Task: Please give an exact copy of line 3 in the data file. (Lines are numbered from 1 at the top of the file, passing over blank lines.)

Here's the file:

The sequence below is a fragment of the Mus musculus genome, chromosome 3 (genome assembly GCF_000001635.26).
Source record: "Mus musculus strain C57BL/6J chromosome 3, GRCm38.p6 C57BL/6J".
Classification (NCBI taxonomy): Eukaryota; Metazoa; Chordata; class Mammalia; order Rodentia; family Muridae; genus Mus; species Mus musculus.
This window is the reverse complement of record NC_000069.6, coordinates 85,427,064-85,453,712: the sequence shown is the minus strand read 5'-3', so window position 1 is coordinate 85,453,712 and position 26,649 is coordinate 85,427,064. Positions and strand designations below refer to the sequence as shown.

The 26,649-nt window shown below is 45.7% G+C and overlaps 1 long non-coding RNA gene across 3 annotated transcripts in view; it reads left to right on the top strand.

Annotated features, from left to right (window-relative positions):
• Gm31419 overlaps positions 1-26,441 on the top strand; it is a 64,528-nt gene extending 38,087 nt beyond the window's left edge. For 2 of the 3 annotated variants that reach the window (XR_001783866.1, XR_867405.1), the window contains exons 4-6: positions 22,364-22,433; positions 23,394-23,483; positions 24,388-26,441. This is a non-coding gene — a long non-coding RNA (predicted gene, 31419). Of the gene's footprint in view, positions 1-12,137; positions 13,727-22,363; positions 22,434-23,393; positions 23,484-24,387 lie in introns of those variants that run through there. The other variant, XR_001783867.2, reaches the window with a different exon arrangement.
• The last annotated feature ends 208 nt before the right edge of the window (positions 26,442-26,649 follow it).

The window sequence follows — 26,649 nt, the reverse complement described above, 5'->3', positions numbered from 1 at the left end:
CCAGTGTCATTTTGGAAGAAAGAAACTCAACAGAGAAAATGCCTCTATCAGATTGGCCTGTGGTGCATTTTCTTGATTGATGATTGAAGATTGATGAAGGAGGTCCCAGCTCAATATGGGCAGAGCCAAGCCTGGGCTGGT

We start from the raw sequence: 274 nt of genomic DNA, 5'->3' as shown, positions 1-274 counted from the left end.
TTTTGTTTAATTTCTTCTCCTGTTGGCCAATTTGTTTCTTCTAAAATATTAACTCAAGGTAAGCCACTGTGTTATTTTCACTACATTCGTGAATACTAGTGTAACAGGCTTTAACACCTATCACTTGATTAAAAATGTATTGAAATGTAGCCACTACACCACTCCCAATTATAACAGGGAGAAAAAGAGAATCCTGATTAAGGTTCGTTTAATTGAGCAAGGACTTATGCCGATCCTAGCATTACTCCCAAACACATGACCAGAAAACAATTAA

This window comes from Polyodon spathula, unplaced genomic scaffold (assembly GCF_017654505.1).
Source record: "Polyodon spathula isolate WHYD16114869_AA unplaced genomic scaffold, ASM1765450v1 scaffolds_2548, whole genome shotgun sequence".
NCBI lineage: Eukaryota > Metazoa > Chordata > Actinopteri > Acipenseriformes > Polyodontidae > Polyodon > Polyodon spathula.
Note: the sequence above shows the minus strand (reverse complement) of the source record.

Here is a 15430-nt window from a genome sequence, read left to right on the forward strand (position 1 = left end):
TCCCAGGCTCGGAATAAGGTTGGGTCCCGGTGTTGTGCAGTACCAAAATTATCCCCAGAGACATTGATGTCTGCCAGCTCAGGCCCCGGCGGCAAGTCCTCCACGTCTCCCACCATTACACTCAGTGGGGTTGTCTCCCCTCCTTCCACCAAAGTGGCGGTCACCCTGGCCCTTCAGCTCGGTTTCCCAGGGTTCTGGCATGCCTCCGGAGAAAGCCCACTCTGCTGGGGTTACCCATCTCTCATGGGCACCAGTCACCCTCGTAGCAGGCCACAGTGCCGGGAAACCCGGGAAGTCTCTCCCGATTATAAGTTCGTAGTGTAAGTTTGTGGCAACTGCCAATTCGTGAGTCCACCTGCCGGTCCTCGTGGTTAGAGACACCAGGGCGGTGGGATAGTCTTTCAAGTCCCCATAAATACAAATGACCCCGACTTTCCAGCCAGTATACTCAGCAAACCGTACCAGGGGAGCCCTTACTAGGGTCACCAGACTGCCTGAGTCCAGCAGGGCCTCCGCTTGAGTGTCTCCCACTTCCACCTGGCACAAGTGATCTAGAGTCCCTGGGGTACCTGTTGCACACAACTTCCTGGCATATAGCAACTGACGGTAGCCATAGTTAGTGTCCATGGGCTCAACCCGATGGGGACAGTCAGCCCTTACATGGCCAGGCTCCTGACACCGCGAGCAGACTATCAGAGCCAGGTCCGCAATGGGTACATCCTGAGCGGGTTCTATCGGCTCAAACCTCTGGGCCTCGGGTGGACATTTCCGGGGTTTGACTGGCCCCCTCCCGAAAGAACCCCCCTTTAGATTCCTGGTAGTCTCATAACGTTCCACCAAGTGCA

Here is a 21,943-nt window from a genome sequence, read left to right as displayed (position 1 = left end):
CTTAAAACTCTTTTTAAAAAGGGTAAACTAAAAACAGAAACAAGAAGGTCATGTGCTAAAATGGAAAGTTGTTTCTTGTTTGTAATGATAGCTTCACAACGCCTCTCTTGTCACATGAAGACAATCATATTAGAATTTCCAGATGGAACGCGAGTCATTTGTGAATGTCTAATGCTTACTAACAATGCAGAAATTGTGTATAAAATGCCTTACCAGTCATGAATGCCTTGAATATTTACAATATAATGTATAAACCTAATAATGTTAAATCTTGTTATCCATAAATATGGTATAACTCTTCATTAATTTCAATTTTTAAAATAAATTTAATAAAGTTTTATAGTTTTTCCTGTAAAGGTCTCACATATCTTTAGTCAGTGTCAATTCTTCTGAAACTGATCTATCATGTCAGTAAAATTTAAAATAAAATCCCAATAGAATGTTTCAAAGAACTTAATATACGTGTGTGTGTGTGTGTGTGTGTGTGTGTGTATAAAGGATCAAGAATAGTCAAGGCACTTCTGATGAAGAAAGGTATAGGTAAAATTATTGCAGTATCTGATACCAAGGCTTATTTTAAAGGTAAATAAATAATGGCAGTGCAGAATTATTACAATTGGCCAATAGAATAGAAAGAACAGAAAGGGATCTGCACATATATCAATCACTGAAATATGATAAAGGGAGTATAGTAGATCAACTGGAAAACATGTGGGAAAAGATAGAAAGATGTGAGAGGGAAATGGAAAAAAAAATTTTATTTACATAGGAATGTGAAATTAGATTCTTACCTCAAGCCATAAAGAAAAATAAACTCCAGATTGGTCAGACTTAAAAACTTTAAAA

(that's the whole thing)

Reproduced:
Classification (NCBI taxonomy): Eukaryota; Metazoa; Chordata; class Mammalia; order Rodentia; family Muridae; genus Mus; species Mus musculus.